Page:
The text of the agreement represents a consensus of 196 parties at the conference, one Dimitrov called a “mammoth event,” with more than 37,000 people in attendance, including 150 heads of state. The agreement will become legally binding if joined by at least 55 countries, representing at least 55 per cent of global greenhouse emissions. The ratification window will open in April 2016 in New York, and will remain open for parties to accept until April 2017.

Having participated in UN climate change negotiations since 2004, Dimitrov is a consultant on climate diplomacy for the World Business Council and specializes in global environmental politics, international climate change negotiations and UN diplomacy. His award-winning research introduced the concept of ‘non-regimes’ to the field of global governance, through studies on coral reefs policy and global forest negotiations.

With his insider’s vantage point, Dimitrov can speak of the political dynamics in Paris, the positions and maneuvers of key players such as China, the EU, India and the United States, as well as the contributions Canada made to the negotiations. Dimitrov said a number of issues preoccupied minds at the conference:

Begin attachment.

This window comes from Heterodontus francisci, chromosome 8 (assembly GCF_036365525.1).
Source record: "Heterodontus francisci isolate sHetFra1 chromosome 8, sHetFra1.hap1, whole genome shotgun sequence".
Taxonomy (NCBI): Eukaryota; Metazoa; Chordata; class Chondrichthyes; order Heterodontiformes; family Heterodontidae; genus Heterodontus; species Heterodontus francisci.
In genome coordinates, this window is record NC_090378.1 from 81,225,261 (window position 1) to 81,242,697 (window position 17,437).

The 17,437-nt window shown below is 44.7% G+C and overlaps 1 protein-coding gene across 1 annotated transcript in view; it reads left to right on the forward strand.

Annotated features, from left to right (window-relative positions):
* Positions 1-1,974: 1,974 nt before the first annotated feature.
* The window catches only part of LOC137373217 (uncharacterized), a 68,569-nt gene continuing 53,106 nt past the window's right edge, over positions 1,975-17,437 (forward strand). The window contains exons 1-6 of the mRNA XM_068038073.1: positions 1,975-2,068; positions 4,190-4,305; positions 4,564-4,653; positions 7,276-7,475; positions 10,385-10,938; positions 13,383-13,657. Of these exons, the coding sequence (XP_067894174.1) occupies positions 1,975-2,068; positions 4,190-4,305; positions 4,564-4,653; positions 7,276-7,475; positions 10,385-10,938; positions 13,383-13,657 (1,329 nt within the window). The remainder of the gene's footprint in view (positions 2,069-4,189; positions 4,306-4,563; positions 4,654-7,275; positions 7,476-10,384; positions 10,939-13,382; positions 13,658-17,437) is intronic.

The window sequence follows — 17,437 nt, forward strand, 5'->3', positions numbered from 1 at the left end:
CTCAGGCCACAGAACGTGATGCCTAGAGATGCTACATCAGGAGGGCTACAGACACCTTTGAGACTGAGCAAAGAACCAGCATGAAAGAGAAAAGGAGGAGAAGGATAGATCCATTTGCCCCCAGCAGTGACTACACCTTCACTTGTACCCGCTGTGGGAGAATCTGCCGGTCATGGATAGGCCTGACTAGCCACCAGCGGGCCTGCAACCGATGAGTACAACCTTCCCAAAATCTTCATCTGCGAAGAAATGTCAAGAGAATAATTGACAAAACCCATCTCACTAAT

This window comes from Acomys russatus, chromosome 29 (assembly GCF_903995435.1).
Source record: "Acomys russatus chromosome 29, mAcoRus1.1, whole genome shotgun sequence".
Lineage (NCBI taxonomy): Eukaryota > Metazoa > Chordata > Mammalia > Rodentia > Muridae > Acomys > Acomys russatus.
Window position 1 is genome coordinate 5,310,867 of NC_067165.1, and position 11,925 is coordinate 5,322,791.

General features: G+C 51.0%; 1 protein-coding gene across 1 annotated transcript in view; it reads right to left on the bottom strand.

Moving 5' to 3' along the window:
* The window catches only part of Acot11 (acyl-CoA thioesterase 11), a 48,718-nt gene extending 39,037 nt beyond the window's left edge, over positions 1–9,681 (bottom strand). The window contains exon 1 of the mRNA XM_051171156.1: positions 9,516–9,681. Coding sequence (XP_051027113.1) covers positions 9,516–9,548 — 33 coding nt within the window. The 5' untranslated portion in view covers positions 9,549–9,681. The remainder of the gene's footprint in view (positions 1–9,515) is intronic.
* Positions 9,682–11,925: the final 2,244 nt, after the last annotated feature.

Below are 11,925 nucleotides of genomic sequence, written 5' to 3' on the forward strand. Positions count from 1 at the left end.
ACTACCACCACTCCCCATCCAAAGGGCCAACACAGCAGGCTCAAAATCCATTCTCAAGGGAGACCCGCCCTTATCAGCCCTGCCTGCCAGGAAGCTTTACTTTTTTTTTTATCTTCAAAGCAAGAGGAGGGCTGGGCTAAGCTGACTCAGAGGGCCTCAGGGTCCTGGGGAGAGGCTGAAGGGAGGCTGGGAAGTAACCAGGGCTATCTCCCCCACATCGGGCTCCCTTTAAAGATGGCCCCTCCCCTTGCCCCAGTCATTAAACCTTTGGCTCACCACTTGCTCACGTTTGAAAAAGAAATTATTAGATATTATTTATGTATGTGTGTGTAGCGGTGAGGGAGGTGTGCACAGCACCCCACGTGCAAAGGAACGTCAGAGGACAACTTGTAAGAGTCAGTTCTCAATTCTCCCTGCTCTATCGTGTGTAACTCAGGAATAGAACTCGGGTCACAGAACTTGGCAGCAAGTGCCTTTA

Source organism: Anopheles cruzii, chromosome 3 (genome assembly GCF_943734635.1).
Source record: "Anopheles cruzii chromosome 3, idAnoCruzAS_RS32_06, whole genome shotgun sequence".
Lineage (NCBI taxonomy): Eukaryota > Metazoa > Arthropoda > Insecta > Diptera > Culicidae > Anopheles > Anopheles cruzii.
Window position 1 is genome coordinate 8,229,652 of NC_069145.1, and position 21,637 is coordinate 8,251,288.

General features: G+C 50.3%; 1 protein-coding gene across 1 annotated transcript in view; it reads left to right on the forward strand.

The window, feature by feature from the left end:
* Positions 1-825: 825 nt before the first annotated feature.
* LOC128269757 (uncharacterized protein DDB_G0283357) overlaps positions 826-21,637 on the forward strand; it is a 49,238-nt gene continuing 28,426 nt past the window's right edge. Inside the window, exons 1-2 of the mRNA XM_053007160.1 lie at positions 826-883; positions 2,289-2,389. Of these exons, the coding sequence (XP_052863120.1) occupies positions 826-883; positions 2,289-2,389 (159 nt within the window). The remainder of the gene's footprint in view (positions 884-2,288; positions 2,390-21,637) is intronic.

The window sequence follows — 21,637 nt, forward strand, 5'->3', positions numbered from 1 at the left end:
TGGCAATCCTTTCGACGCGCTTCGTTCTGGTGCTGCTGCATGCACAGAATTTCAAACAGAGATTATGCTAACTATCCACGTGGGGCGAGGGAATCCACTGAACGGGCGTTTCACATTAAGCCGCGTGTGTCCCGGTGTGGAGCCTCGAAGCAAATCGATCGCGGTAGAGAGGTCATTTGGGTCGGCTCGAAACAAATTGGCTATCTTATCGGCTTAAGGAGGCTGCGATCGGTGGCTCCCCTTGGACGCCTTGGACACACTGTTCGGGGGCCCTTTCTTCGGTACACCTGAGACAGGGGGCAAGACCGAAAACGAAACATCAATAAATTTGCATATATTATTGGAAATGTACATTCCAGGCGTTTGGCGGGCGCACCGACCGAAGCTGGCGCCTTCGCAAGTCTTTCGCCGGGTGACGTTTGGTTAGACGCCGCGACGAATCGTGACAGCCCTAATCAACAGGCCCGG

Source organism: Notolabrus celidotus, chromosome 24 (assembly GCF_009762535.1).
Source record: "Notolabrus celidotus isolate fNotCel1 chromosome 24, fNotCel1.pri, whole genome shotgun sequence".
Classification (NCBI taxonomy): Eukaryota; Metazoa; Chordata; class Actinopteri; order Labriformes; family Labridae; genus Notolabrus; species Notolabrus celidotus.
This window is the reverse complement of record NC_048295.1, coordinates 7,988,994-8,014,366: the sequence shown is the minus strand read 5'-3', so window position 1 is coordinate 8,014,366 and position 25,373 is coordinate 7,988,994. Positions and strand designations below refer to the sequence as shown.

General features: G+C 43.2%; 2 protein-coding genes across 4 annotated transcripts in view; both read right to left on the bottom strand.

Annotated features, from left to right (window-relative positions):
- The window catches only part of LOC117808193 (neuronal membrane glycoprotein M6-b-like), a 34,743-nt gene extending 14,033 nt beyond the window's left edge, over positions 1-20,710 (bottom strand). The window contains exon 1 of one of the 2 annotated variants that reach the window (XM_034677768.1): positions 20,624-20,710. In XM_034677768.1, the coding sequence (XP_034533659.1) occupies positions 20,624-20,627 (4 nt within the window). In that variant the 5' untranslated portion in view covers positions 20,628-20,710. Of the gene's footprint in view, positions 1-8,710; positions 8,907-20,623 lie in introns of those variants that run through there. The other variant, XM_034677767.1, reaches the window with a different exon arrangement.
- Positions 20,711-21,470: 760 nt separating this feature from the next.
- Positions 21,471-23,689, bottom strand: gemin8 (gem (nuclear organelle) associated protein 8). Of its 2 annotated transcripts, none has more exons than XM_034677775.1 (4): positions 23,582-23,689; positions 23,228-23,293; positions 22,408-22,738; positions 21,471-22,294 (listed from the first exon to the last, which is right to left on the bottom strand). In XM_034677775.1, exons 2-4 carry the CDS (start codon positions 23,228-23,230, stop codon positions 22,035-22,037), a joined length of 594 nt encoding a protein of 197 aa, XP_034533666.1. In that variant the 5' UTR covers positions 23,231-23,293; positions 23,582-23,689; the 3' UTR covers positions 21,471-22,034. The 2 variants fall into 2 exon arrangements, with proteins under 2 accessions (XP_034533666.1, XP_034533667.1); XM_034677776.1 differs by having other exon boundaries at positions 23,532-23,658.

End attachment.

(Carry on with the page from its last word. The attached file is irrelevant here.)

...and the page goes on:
• What would be the long-term agreed-upon temperature goal?
  • What agreement would come for a long-term goal in terms of policies surrounding emission reductions?
  • Would the final agreement make a distinction between developed and developing nations – as is the case with the Kyoto Agreement, wherein developing nations are exempt from action? Or would this be a universal agreement?
  • What would be the legal outcome of the agreement?

“There’s nothing abstract about climate change. Countries, including Canada, are trailing so far behind. It is very, very real. Those involved understand where we are heading,” Dimitrov said, noting one of the primary expected outcomes at the conference was an agreement on setting a new limit on global warming.